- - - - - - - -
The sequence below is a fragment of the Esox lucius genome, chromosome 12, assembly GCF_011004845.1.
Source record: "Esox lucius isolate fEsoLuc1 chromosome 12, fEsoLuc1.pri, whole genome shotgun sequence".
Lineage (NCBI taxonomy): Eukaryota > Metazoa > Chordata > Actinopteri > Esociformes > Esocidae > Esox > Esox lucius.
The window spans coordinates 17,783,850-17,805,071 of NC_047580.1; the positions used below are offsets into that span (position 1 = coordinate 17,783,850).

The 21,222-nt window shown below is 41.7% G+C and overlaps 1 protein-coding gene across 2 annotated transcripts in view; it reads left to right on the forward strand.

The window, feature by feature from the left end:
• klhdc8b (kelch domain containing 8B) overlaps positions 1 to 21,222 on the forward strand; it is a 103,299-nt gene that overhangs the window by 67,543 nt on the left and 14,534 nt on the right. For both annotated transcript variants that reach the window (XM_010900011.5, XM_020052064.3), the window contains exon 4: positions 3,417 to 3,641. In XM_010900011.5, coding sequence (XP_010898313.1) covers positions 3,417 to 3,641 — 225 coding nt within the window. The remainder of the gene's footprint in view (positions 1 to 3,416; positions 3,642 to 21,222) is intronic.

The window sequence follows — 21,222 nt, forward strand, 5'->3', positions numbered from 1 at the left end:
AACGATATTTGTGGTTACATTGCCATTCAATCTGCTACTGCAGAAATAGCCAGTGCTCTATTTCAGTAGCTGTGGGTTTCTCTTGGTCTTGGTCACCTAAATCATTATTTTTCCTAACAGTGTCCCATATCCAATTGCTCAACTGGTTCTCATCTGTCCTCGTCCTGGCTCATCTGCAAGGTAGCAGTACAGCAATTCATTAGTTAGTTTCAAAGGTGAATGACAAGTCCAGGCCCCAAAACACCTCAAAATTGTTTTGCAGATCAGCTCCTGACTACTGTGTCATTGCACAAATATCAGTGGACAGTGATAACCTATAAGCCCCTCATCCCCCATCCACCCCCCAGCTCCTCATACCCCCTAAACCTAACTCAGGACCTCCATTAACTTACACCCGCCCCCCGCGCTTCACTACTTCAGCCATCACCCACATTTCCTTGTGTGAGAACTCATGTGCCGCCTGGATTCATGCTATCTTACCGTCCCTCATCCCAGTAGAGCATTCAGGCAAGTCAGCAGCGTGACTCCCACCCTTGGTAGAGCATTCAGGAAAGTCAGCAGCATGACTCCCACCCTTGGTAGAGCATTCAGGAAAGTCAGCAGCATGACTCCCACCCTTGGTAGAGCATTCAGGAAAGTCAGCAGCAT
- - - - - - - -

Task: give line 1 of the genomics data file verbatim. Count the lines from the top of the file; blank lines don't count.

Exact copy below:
The sequence below is a fragment of the Esox lucius genome, chromosome 12, assembly GCF_011004845.1.